The materials I had collected, had come together to give me what was needed to complete my idea for a cache concept that had formed in my mind. My plan was for a vertical cache, with the end (of the shell) that could be opened, hidden just under the surface for a quick retrieval of the contents. The cache would have to be located in such a way that I could quickly uncover it, remove the cap on the shell container and retrieve the inner pod containing the ammunition. The more likely the chance of people being in the area, the deeper or more creative you would have to be in the placement to conceal the removable outer cap of the shell. If need be the whole cache could be buried deep, but that begins to defeat the need for the “encapsulated cache” as time and effort to remove the pod would negate the “quick extraction” feature of this method. A variation in the encapsulated cache placement could involve the shell being placed horizontally. A horizontal placement of the shell could be included in the construction of a concrete basement wall for example and sheet rocked over. The retrieval would only require the breaking of the sheet rock veneer to expose the “shell” cap underneath. Rebar in the concrete might thwart the use of metal detectors to locate the cache set in such a wall.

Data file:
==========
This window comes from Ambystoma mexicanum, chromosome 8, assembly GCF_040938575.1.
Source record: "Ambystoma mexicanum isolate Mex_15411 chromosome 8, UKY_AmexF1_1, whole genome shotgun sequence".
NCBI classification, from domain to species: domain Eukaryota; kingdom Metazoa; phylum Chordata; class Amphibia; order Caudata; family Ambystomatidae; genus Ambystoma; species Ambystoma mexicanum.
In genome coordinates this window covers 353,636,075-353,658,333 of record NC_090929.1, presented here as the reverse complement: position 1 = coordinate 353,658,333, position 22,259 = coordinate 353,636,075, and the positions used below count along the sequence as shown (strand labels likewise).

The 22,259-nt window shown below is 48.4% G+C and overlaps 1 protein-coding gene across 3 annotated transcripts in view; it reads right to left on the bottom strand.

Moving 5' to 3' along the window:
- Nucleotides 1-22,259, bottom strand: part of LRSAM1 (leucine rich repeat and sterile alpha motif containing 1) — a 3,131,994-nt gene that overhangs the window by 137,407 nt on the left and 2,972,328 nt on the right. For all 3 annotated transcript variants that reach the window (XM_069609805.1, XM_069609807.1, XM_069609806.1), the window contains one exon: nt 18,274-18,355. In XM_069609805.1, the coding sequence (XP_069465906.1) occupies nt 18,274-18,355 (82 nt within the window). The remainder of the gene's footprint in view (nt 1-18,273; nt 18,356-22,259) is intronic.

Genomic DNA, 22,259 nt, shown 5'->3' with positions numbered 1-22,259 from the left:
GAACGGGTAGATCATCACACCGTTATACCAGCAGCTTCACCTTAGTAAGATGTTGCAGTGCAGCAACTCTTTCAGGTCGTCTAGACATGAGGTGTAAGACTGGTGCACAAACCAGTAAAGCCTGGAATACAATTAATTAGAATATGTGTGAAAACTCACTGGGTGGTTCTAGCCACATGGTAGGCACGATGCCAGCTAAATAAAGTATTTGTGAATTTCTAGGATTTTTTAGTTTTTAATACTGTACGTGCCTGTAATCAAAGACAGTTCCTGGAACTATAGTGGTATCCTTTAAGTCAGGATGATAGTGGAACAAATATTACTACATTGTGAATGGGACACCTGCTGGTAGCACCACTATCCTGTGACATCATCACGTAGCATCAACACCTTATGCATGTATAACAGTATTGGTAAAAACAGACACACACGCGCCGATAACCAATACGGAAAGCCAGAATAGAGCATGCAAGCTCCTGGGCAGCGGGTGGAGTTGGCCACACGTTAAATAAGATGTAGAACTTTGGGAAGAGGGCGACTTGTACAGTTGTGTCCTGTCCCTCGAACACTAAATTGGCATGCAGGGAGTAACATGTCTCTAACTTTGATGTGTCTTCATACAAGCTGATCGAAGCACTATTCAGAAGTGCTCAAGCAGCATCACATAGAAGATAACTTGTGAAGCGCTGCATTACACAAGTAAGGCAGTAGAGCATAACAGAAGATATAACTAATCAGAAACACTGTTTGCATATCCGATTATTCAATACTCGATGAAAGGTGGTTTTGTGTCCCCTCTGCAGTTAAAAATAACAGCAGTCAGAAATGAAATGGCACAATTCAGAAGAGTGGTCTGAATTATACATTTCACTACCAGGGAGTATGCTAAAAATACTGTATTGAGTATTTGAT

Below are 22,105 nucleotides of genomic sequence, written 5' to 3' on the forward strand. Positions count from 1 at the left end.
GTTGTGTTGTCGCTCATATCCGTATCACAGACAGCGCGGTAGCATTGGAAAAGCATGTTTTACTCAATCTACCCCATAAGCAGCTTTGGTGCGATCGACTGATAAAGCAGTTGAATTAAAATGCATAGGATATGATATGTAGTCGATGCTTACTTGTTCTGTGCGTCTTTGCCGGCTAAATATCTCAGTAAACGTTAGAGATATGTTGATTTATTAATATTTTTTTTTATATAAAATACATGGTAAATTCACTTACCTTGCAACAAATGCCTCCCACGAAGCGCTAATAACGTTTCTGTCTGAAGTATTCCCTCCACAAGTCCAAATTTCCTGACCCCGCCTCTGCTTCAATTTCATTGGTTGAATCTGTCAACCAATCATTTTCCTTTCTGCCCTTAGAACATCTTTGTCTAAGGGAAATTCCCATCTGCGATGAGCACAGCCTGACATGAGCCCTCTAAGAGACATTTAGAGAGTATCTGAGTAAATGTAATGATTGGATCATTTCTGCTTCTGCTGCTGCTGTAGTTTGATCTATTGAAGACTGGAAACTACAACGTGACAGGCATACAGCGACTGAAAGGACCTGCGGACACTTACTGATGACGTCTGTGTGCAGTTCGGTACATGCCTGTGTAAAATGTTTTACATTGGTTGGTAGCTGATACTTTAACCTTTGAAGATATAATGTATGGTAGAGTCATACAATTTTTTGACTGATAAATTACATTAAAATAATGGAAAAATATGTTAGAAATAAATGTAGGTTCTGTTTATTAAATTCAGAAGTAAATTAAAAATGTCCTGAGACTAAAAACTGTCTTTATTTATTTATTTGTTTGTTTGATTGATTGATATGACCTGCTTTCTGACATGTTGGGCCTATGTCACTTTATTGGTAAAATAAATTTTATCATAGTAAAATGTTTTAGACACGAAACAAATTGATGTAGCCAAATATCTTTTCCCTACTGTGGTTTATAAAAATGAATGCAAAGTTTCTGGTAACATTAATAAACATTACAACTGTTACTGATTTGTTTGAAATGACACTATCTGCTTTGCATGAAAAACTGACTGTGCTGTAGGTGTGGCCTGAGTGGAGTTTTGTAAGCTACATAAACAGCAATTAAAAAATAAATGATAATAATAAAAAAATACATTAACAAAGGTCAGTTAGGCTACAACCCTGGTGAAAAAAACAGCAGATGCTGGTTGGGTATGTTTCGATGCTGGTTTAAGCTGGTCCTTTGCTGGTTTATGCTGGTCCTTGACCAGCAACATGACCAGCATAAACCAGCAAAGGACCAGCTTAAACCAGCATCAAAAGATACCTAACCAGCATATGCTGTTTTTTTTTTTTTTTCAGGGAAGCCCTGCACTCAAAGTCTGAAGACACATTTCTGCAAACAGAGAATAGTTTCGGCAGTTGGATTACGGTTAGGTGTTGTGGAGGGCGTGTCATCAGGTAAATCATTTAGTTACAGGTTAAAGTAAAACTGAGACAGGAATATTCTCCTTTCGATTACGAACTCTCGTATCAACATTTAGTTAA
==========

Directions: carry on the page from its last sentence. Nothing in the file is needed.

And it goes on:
Most of the remainder of this description will focus on my actual experience in placing and using the cache made from the eight inch outer pipe (for the shell) with the sonobuoy inner container (for the pod), but the concept would work the same whether you could obtain sonobuoy tubes, or made your inside pod tube from other material such as a smaller diameter pipe. I envisioned the cache design that I was going to place to be oriented vertically, and with the removable cap for the outside shell container only slightly underground or under a random large, discrete object.